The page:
President Cyril Ramaphosa has reiterated that government’s attempts to reconfigure and split Eskom into three divisions is not aimed at privatising the embattled power utility.
These measures, he said, are rather aimed at stabilising the utility and getting it back on its feet.
“We are not going to privatise Eskom,” he said, comparing the move to auctioning one’s family for silver. “Eskom is going to continue being owned by our government.”
To reverse the entity’s current predicament, government has announced interventions ranging from addressing debt to operational matters.
Ramaphosa made the remarks while addressing Eskom workers and contractors at the Medupi power station in Lephalale in Limpopo on Tuesday.
In his state of the nation address early this year, Ramaphosa announced that Eskom would in the near future be split into three entities focusing operations, distribution and transmission.
On Tuesday, he reiterated that there were no sinister motives behind the move.
“This has been done all over the world. China has done it, Brazil has done it, a number of countries in Africa have done it, some countries in Europe have done it. They have done the focus areas of the business so that they can maximise and get people to pay, so that they operate efficiently. And that is precisely what we are seeking to do,” he said.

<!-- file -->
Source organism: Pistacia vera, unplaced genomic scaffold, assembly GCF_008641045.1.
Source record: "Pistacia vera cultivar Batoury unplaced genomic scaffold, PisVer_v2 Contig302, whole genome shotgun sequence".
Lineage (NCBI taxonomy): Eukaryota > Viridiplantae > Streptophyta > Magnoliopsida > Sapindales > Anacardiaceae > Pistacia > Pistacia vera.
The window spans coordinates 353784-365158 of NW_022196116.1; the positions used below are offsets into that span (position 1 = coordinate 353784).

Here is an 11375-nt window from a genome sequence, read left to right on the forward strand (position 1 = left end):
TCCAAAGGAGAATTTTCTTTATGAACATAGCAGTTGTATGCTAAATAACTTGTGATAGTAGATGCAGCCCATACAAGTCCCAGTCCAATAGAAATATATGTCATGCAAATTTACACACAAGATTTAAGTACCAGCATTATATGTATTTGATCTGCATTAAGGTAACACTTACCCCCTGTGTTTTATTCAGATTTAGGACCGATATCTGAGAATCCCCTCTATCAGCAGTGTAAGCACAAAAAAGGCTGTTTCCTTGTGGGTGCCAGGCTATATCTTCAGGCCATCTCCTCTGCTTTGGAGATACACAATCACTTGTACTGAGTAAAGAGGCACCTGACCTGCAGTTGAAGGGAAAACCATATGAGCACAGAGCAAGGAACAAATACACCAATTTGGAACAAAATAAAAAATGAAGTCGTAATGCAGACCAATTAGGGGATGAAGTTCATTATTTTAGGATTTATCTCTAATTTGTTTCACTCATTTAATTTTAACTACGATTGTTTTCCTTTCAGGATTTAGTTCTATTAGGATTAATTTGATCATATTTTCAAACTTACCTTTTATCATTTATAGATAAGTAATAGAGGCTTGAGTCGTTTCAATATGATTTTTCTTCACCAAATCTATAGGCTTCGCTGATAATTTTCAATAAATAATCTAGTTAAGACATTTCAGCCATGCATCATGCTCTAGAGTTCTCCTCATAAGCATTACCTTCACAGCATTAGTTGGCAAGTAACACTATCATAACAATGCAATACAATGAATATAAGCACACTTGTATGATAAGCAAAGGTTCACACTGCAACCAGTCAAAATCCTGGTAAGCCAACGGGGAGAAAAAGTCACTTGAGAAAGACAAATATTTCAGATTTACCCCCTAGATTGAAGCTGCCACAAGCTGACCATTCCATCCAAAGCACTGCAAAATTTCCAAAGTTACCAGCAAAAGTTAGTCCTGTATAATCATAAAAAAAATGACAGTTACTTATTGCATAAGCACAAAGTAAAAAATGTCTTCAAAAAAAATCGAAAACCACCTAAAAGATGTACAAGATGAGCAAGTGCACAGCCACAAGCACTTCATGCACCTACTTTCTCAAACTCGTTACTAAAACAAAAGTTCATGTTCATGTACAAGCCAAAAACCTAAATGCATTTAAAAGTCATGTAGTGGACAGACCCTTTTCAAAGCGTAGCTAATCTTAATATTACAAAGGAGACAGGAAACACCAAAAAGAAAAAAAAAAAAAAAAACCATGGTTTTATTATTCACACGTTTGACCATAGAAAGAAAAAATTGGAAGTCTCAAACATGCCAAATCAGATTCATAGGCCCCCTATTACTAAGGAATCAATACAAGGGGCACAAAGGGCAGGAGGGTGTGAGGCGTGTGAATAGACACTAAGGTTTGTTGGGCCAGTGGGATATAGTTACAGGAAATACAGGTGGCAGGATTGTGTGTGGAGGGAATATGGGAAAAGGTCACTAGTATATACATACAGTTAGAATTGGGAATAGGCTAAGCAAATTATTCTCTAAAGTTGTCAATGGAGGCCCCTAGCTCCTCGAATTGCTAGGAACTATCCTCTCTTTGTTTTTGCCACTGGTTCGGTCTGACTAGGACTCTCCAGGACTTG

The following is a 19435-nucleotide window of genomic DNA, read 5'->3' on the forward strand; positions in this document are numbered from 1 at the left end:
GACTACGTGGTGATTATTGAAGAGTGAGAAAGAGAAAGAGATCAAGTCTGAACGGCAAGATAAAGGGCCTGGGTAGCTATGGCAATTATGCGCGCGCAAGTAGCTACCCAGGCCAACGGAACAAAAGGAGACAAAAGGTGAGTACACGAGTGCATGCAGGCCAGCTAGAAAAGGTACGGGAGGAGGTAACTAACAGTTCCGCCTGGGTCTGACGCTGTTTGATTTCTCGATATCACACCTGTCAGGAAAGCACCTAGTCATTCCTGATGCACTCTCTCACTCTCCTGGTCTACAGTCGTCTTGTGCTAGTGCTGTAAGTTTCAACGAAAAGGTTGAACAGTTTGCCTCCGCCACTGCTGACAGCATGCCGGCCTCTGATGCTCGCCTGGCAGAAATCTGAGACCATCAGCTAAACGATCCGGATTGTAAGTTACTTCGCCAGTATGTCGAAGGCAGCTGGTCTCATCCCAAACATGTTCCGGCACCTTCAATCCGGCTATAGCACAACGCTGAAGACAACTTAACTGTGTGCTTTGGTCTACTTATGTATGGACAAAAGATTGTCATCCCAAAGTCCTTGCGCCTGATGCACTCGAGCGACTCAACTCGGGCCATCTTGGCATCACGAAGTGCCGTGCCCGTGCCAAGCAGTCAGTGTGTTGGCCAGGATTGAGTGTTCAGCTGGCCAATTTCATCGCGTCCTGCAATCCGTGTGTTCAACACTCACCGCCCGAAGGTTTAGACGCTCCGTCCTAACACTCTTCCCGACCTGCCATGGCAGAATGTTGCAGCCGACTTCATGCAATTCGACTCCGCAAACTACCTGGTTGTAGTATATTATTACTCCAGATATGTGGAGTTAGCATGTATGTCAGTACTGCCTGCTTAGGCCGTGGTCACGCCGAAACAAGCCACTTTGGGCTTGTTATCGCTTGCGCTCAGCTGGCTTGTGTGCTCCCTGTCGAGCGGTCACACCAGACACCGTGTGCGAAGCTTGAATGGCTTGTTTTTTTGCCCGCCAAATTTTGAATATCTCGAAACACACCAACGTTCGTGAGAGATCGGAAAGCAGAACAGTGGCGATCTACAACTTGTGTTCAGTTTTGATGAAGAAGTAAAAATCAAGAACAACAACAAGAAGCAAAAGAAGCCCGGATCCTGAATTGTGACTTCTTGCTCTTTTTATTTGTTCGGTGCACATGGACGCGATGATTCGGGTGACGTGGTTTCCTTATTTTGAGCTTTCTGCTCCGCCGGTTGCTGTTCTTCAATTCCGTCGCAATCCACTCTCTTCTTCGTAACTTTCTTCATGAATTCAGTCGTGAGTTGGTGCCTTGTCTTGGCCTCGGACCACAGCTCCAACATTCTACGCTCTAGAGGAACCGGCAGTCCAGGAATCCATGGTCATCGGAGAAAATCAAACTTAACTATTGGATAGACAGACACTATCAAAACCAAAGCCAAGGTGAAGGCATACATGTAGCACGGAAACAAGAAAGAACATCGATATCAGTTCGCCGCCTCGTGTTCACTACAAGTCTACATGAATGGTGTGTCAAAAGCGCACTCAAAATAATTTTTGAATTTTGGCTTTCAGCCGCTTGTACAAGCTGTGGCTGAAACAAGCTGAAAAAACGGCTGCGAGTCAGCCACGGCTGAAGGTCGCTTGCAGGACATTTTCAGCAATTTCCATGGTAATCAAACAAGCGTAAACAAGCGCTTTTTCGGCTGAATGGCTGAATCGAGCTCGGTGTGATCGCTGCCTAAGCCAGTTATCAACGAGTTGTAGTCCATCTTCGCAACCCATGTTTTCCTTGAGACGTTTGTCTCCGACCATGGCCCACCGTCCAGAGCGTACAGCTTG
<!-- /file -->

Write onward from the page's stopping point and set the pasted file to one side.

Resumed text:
“We want to modernise Eskom so it can operate better, so it can be in line with new technologies, in line with modern times. Eskom must be able to compete with other electricity generating companies around the world.”
The president pointed out that while South Africa was the biggest energy producer on the continent, this had come at huge financial cost.
“One of the biggest challenges is the debt that we have (from building) Medupi and Kusile. In building these power stations, we have had to go and borrow a lot of money and today Eskom owes over R400-billion, which is a debt that the government has to carry,” he said.
Because of that debt and other factors, the country’s economy has suffered the consequences.
“But we are addressing this problem. The government has decided that we are going to continue to support Eskom. We aren’t going to let Eskom go down. Eskom is too important, we are going to support Eskom, even though we have got a huge debt,” he said. — SANews